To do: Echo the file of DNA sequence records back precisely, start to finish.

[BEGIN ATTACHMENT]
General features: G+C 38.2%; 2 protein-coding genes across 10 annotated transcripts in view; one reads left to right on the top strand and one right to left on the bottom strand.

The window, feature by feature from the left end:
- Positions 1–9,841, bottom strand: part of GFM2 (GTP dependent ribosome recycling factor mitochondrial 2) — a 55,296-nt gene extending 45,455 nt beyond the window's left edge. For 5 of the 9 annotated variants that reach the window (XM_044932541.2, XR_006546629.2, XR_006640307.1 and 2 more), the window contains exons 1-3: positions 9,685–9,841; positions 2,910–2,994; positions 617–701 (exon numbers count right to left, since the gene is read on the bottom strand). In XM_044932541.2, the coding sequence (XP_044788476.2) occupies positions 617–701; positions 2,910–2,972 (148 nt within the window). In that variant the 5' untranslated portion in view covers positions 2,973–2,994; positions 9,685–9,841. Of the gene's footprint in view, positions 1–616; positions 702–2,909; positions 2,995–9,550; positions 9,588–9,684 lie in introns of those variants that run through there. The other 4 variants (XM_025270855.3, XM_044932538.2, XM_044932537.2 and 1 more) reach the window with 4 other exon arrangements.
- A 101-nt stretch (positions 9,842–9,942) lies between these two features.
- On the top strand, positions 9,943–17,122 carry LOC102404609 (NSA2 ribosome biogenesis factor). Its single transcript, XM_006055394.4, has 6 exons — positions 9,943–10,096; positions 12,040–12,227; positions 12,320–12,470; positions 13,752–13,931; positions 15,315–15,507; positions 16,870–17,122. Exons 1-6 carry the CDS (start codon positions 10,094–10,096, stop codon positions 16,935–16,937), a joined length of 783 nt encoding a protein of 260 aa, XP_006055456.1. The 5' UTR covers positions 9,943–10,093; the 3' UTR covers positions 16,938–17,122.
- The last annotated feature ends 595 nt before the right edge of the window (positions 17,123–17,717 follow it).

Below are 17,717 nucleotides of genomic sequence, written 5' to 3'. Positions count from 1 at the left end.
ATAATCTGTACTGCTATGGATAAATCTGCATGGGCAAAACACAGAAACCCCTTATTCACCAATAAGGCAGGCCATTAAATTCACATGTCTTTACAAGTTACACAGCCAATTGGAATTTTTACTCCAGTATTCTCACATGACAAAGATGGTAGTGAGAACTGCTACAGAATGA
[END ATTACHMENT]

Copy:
General features: G+C 38.2%; 2 protein-coding genes across 10 annotated transcripts in view; one reads left to right on the top strand and one right to left on the bottom strand.

The window, feature by feature from the left end:
- Positions 1–9,841, bottom strand: part of GFM2 (GTP dependent ribosome recycling factor mitochondrial 2) — a 55,296-nt gene extending 45,455 nt beyond the window's left edge. For 5 of the 9 annotated variants that reach the window (XM_044932541.2, XR_006546629.2, XR_006640307.1 and 2 more), the window contains exons 1-3: positions 9,685–9,841; positions 2,910–2,994; positions 617–701 (exon numbers count right to left, since the gene is read on the bottom strand). In XM_044932541.2, the coding sequence (XP_044788476.2) occupies positions 617–701; positions 2,910–2,972 (148 nt within the window). In that variant the 5' untranslated portion in view covers positions 2,973–2,994; positions 9,685–9,841. Of the gene's footprint in view, positions 1–616; positions 702–2,909; positions 2,995–9,550; positions 9,588–9,684 lie in introns of those variants that run through there. The other 4 variants (XM_025270855.3, XM_044932538.2, XM_044932537.2 and 1 more) reach the window with 4 other exon arrangements.
- A 101-nt stretch (positions 9,842–9,942) lies between these two features.
- On the top strand, positions 9,943–17,122 carry LOC102404609 (NSA2 ribosome biogenesis factor). Its single transcript, XM_006055394.4, has 6 exons — positions 9,943–10,096; positions 12,040–12,227; positions 12,320–12,470; positions 13,752–13,931; positions 15,315–15,507; positions 16,870–17,122. Exons 1-6 carry the CDS (start codon positions 10,094–10,096, stop codon positions 16,935–16,937), a joined length of 783 nt encoding a protein of 260 aa, XP_006055456.1. The 5' UTR covers positions 9,943–10,093; the 3' UTR covers positions 16,938–17,122.
- The last annotated feature ends 595 nt before the right edge of the window (positions 17,123–17,717 follow it).

Below are 17,717 nucleotides of genomic sequence, written 5' to 3'. Positions count from 1 at the left end.
ATAATCTGTACTGCTATGGATAAATCTGCATGGGCAAAACACAGAAACCCCTTATTCACCAATAAGGCAGGCCATTAAATTCACATGTCTTTACAAGTTACACAGCCAATTGGAATTTTTACTCCAGTATTCTCACATGACAAAGATGGTAGTGAGAACTGCTACAGAATGA